Dealers seeing red over false bidding
When the hammer came down on an abstract painting by Zao Wou-ki at a Sotheby's Hong Kong sale in October, the HK$69 million bid set a new auction record for the Chinese-French artist.
The colourful piece, 10.1.68 (1968), then made headlines again three months later, this time for a less celebratory reason: the mainland woman who bid for it, Ren Chunxia, failed to pay up.
She was not alone. In separate sales that same season, Ma Dong, who won three paintings including Self Portrait in the Yellow Mountains by master Chinese painter Zhang Daqian has yet to pay for any of them. His bids totalled to just under HK$50 million. Wang Yongjun also failed to pay HK$6.02 million after he successfully bid for a fine guan-type censer from the Qing dynasty (1644-1911), which was part of the Meiyintang Collection of Chinese ceramics.
While Ren's case was fully settled this week, Ma and Wang are still being sued by Sotheby's for non-payment of the works.
False bidding among Chinese high rollers has come at a time when the mainland has become the world's biggest market for art and antiques. A report released earlier this month by The European Fine Art Foundation (Tefaf) showed that the Chinese share of the global art market rose from 23 per cent in 2010 to 30 per cent last year, pushing the United States, with 29 per cent, into second place for the first time.
'The powerful surge by China combined with a rise in fine-art sales, particularly in the modern and contemporary sectors, led to a continuing strengthening in the art and antiques market worldwide,' Tefaf said. 'Sales in 2011 rose by 7 per cent to Euro46.1 billion (HK$477 billion), an increase of 63 per cent from the market crisis of 2009.'
Major international auctioneers maintain that bad-faith bidders are 'the absolute minority'. But for a business that depends heavily on trust, goodwill and reputation, leading auction houses are adopting more stringent measures to safeguard the interests of vendors, especially against new buyers who are bidding for the top lots.
Since last year, both Sotheby's and rival Christie's have introduced a minimum HK$1 million deposit for top-lot bidding.
Chritie's Asia president Francois Curiel said the new policy was working well. 'Anybody who cannot produce the credit reference is asked to put in a deposit, which can be up to 10 per cent of what we think the buyer wishes to spend, and that has taken care of the problem very quickly.'
Christie's, whose next art sales in Hong Kong will be held in May, has witnessed a significant increase in business in the region. Its Hong Kong sales accounted for more than 14 per cent of its global auction total last year, up from just 4 per cent in 2001.
Kevin Ching, chief executive of Sotheby's Asia, said the deposit policy had speeded up payment, though it was not enough to deter Ren, Ma and Wang from defaulting. So the auction house took another course of action: a lawsuit.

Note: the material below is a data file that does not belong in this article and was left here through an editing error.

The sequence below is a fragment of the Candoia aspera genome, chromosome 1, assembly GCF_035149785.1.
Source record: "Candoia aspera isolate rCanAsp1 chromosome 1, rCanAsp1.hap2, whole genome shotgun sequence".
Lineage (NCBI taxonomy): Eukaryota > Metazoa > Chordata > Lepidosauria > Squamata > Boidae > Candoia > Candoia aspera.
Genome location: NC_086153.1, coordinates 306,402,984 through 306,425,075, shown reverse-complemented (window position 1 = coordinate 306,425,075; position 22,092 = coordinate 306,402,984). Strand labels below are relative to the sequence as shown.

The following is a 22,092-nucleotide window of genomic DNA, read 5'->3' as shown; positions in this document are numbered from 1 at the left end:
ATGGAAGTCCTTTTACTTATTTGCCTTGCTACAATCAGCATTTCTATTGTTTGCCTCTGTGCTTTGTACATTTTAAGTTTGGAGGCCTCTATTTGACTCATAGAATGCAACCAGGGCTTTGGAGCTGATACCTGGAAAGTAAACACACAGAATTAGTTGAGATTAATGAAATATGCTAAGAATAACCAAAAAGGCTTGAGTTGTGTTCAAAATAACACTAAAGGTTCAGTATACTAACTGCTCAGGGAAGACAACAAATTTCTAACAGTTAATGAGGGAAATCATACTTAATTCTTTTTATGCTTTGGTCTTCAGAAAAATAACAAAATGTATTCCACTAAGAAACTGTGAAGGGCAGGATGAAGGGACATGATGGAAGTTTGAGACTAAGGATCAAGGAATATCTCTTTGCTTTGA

'Sotheby's is probably seen to be more ready to issue legal proceedings against defaulting buyers than our competitors, but this is one policy that we'd deliberately adopted to send a message to the auction world that we are here to protect,' Ching said ahead of Sotheby's six-day spring sales, which start on Saturday.
'We are agents for the consignors; we are here to protect their interests and their rights. When circumstances justify, we should not be slow to send a very strong message by way of legal proceedings,' he said.
While there have been talks on how difficult it is to enforce Hong Kong legal judgments on the mainland because 'the degree of efficiency and sophistication in the legal system in China vary from city to city', a legal action, overall, could put enough pressure on the defaulting buyers to pay up, Ching says.
Since 2008, Sotheby's has brought nine non-payment cases to court; more than half involved mainland buyers. 'But we have to put that into context,' Ching said. 'Since 2005, Chinese participation in our sales had increased from 5 per cent to almost 40 per cent in 2011. Therefore, I wouldn't say there is a corresponding increase in problem cases.'
Ching said Ren paid 90 per cent of what she owed within weeks after a writ of summons was served and the rest was paid on Wednesday, upholding the record for Zao's work. Ching said non-payment accounted for about 1 to 1.5 per cent of his auction house's total turnover last year, worth more than US$1 billion.
Ching says a primary reason for defaults by bidders, especially newcomers, is that they are unfamiliar with the way international auction houses operate.
But there are also those who buy to speculate, Ching added. Particularly for the premium lots, the transaction is further complicated if there are a group of people behind the bid.
'People might change their mind or one person cannot come up with their share of the investment ... then the person ends up not being able to pay on time because of the internal disagreement between [members of] the buying group,' Ching said.
Curiel, from Christie's, says that in the rare cases when a bidder fails to pay, the auction house and the vendor decide together to either sue the buyer, offer the work of art to the underbidder, reoffer it in a future auction or privately, or cancel the sale.
Despite all the precautions taken, at the end of the day, it's a matter of striking the right balance, Ching says. 'We are an auction house; we want fierce bidding in the room. We want to fetch good prices for our consigners who want as many people bidding as possible. We don't want to do anything that would unreasonably dampen the bidding spirit.'